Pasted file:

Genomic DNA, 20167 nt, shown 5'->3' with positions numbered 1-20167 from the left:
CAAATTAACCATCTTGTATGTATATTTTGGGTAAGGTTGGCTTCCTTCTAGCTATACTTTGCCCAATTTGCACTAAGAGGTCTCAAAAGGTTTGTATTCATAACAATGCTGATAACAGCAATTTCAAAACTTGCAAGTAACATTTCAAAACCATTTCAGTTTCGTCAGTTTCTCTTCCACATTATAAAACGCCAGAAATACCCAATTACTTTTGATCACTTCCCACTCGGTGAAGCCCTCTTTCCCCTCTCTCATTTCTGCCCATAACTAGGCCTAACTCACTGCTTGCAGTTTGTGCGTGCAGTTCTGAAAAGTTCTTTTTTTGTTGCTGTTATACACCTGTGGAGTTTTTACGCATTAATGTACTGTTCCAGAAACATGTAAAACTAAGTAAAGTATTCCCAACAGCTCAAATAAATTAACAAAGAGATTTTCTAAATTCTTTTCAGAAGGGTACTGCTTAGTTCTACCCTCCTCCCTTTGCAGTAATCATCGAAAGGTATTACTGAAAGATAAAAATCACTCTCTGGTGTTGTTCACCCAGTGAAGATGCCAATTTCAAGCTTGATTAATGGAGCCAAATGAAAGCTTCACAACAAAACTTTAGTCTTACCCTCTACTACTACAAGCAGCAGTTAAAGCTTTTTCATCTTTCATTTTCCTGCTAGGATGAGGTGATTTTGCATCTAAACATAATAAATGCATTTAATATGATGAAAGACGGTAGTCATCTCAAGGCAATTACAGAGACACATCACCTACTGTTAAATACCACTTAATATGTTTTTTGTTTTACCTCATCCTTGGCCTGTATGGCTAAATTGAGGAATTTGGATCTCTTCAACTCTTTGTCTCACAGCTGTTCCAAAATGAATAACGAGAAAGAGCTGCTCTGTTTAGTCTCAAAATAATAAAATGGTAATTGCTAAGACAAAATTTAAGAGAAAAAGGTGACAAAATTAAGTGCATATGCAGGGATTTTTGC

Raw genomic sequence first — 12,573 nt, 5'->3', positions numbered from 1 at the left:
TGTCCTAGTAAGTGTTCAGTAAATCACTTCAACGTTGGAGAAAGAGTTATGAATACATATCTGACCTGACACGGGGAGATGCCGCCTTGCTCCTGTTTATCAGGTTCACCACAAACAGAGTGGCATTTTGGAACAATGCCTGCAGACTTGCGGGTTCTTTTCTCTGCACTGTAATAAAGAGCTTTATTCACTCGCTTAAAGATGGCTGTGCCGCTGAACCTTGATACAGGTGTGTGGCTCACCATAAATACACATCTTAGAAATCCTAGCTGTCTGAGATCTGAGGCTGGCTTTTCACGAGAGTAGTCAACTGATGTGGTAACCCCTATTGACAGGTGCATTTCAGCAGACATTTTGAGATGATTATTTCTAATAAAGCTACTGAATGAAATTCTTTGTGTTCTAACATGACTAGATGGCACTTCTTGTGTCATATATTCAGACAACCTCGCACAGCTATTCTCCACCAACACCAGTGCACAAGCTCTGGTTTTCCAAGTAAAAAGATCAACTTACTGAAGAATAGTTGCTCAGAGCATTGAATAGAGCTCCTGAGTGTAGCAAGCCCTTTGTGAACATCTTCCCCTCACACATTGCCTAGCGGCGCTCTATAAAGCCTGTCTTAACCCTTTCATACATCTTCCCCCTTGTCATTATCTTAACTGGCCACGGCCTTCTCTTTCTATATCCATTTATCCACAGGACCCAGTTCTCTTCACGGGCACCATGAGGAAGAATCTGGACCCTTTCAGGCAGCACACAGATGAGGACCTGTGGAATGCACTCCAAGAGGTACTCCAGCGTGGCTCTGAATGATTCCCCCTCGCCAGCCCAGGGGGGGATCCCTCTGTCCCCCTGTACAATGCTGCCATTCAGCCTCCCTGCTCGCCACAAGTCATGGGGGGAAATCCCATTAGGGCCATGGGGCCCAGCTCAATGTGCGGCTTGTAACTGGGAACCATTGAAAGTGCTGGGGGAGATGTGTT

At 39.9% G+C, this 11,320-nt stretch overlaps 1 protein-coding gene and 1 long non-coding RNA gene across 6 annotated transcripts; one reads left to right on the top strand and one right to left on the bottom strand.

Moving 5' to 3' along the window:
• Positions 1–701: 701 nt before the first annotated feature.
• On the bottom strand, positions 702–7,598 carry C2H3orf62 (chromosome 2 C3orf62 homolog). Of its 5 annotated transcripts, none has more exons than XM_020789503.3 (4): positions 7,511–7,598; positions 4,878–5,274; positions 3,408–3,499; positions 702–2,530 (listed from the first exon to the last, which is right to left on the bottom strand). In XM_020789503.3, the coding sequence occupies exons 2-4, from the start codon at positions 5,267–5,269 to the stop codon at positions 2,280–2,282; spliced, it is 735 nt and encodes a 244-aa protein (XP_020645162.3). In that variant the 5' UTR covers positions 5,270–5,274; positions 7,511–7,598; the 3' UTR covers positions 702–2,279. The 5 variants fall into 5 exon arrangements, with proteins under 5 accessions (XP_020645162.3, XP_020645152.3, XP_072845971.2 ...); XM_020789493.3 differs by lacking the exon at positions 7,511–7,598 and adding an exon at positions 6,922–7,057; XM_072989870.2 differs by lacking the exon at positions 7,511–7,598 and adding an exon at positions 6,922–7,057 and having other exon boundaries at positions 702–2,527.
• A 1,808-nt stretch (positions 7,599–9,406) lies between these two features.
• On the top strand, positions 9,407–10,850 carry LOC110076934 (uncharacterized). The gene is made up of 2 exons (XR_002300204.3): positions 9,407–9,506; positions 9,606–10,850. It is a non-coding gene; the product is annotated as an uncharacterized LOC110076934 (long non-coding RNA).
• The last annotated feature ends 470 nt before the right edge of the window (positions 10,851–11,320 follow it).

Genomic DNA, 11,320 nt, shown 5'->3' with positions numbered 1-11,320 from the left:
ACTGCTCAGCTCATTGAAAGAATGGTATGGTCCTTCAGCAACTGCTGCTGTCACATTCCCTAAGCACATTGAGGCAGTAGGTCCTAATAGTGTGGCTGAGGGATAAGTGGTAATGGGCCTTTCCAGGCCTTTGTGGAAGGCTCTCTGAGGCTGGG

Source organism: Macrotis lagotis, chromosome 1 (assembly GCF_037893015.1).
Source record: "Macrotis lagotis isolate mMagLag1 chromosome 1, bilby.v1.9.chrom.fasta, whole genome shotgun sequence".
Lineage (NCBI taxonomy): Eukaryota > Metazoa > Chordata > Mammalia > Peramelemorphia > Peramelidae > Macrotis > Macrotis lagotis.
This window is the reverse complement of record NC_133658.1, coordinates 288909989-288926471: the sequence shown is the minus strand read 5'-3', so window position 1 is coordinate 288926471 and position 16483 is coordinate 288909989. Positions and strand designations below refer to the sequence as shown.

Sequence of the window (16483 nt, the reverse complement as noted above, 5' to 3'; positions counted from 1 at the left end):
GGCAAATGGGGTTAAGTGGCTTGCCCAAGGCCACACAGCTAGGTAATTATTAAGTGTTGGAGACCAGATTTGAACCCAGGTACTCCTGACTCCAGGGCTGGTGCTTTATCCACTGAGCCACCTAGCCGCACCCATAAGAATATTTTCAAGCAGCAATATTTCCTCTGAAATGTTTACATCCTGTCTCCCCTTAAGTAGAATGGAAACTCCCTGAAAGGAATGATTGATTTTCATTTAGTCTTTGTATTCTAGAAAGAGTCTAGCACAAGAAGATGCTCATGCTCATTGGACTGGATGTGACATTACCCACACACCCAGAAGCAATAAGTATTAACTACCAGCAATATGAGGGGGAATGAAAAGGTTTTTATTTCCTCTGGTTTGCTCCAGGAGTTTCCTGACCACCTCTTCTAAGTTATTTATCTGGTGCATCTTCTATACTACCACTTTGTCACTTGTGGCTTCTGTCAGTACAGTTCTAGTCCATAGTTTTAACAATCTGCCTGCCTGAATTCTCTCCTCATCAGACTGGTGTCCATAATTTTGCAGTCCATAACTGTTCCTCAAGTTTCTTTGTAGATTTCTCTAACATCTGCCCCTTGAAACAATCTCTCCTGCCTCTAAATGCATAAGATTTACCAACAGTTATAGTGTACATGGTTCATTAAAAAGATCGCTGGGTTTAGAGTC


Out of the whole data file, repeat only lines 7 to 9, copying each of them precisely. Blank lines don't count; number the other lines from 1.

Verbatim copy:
• Positions 1–701: 701 nt before the first annotated feature.
• On the bottom strand, positions 702–7,598 carry C2H3orf62 (chromosome 2 C3orf62 homolog). Of its 5 annotated transcripts, none has more exons than XM_020789503.3 (4): positions 7,511–7,598; positions 4,878–5,274; positions 3,408–3,499; positions 702–2,530 (listed from the first exon to the last, which is right to left on the bottom strand). In XM_020789503.3, the coding sequence occupies exons 2-4, from the start codon at positions 5,267–5,269 to the stop codon at positions 2,280–2,282; spliced, it is 735 nt and encodes a 244-aa protein (XP_020645162.3). In that variant the 5' UTR covers positions 5,270–5,274; positions 7,511–7,598; the 3' UTR covers positions 702–2,279. The 5 variants fall into 5 exon arrangements, with proteins under 5 accessions (XP_020645162.3, XP_020645152.3, XP_072845971.2 ...); XM_020789493.3 differs by lacking the exon at positions 7,511–7,598 and adding an exon at positions 6,922–7,057; XM_072989870.2 differs by lacking the exon at positions 7,511–7,598 and adding an exon at positions 6,922–7,057 and having other exon boundaries at positions 702–2,527.
• A 1,808-nt stretch (positions 7,599–9,406) lies between these two features.